Contact Us

Teaching Teachers Their Limits On Facebook [POLL/AUDIO]

School boards in New Jersey and throughout the nation have been dealing with a new problem over the past few years that seems to be getting larger as time goes on – social media. The students, however, aren’t causing all the controversy. Educators have landed themselves in hot water as well.

Sites like Facebook and Twitter have been serving as an outlet for anyone to share what they want people to hear or see, but where do you draw the line for someone who teaches our youth?

Facebook
Facebook

“School boards are now hiring the first generation of teachers who have been raised with social media, from middle and high school all the way through college,” said Mike Yaple with the New Jersey School Boards Association. “These young teachers might not be aware of the professional behavior and professional boundaries in the workplace.”

However, the young educators should not be singled out on this issue. Earlier this month, it was ruled a Paterson first grade teacher who was on the job since the 1990s can be fired for calling her students “future criminals” on Facebook. At age 49, Union Township High School teacher Viki Knox was suspended with pay for her anti-gay online comments. She has since decided to resign.

“You want to set boundaries so kids aren’t seeing their teachers posting offensive material online,” Yaple explained. “The other problem occurs when technology and social networking is used to start an inappropriate relationship between a teacher and a student.”

Many New Jersey schools have policies in place that address, up front, the use of social media by staff members. A model policy from the School Boards Association advises against listing current students as “friends” on networking sites. The policy also suggests all electronic communication go through the district’s computer or phone. School boards can adopt the model policy as is or use it as a guideline to craft their own.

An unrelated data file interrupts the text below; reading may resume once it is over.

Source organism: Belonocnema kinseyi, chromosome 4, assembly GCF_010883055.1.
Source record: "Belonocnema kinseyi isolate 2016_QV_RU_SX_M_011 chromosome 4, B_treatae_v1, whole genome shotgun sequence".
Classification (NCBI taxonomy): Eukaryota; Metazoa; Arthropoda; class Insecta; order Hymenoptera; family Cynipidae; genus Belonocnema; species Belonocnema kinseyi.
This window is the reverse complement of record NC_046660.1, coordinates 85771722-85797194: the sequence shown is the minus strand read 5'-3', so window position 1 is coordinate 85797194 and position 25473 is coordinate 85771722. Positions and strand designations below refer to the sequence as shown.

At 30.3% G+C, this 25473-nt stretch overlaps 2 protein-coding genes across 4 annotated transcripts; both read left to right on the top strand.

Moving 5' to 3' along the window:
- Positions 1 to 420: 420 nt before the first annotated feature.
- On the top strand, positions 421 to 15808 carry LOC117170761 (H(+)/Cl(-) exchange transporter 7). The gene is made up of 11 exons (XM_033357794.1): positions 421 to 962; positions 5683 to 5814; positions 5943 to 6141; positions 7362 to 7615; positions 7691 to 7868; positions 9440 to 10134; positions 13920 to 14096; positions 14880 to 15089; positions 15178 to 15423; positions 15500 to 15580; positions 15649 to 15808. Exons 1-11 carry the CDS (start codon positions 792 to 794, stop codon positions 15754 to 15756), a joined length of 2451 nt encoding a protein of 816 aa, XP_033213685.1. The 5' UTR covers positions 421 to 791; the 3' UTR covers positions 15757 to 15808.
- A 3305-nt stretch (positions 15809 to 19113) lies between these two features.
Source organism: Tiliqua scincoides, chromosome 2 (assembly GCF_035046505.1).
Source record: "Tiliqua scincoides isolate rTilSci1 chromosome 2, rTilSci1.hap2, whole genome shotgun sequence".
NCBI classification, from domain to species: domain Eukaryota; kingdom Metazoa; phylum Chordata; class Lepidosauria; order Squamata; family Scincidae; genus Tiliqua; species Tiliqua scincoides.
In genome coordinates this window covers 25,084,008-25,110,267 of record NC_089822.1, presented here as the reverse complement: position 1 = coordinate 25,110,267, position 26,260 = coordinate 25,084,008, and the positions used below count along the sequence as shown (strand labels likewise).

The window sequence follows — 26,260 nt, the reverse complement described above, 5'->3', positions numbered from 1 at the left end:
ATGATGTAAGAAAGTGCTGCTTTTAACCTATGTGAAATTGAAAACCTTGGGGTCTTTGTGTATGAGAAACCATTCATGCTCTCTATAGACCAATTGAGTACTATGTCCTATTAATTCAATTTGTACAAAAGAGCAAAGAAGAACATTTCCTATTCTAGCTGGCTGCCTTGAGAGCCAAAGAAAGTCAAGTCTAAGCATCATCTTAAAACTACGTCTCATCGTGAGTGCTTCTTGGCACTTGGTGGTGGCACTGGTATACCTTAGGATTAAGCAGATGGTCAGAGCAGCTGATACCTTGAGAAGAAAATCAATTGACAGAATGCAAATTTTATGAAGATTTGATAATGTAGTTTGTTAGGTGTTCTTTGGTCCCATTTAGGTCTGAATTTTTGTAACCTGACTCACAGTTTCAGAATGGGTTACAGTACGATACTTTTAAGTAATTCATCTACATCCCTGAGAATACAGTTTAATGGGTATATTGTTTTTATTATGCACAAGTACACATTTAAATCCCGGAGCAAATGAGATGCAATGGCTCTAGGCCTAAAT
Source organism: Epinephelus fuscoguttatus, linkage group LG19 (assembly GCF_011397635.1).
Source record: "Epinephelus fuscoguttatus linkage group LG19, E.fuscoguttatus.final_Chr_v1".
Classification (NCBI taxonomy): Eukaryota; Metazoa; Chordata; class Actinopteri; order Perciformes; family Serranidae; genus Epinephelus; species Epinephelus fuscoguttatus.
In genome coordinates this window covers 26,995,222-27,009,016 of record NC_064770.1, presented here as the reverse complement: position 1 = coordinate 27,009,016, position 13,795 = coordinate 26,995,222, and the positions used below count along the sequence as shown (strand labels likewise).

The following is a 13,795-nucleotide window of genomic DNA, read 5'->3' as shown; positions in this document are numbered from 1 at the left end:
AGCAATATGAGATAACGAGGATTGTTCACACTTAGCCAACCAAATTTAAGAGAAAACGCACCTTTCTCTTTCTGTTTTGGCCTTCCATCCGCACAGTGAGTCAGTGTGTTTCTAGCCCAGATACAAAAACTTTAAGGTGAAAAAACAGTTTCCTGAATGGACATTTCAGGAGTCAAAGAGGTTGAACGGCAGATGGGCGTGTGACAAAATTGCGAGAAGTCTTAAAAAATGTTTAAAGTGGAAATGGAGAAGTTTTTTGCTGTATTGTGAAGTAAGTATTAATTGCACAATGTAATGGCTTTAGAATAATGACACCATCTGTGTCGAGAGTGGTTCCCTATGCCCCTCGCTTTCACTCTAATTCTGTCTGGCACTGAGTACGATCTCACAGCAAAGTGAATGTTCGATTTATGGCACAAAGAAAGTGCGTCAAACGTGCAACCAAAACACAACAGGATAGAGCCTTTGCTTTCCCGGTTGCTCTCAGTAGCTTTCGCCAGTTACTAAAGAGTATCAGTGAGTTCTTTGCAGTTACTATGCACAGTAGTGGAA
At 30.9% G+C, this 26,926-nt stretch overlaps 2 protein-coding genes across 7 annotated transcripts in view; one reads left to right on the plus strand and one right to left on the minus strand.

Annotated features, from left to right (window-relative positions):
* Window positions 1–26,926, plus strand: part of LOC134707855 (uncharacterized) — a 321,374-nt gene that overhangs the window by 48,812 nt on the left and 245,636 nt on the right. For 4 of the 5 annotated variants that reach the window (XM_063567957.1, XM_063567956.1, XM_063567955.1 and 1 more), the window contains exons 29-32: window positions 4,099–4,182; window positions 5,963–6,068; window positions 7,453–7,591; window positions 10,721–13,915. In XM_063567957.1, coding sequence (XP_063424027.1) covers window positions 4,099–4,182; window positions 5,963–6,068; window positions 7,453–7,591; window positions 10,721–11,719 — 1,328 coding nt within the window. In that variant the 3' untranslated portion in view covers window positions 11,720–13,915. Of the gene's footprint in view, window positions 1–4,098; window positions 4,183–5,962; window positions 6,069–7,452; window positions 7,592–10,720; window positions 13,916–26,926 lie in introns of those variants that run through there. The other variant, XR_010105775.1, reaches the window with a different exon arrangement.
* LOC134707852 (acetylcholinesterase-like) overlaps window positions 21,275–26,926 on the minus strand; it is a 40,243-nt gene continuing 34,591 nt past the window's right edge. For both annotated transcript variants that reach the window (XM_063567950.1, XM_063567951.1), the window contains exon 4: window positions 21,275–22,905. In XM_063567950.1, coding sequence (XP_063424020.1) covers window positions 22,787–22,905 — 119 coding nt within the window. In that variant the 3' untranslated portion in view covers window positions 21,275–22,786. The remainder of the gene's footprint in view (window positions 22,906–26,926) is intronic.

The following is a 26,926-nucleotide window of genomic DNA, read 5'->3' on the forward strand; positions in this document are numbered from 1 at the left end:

Instead of a solid policy, some schools hold annual training programs or let administrators handle any situations that may arise on a case-by-case basis.

Yaple explained, “Unless a teacher’s actions cross a legal line, it’s really up to each school district to set the rules for acceptable behavior in the workplace.”

 

Audio clip: Adobe Flash Player (version 9 or above) is required to play this audio clip. Download the latest version here. You also need to have JavaScript enabled in your browser.

More from 94.3 The Point

Best of the Web

Leave a Comment

It appears that you already have an account created within our VIP network of sites on . To keep your points and personal information safe, we need to verify that it's really you. To activate your account, please confirm your password. When you have confirmed your password, you will be able to log in through Facebook on both sites.

Forgot your password?

*Please note that your points, prizes and activities will not be shared between programs within our VIP network.

It appears that you already have an account on this site associated with . To connect your existing account with your Facebook account, just click on the account activation button below. You will maintain your existing profile and VIP program points. After you do this, you will be able to always log in to http://943thepoint.com using your Facebook account.

*Please note that your points, prizes and activities will not be shared between programs within our VIP network.

Please fill out the information below to help us provide you a better experience.

Register on 94.3 The Point quickly by logging in with your Facebook account. It's just as secure, and no password to remember!

Not a Member? Sign Up Here.

Sign up for an account to comment, share your thoughts, and earn points to get great prizes.

Register on 94.3 The Point quickly by logging in with your Facebook account. It's just as secure, and no password to remember!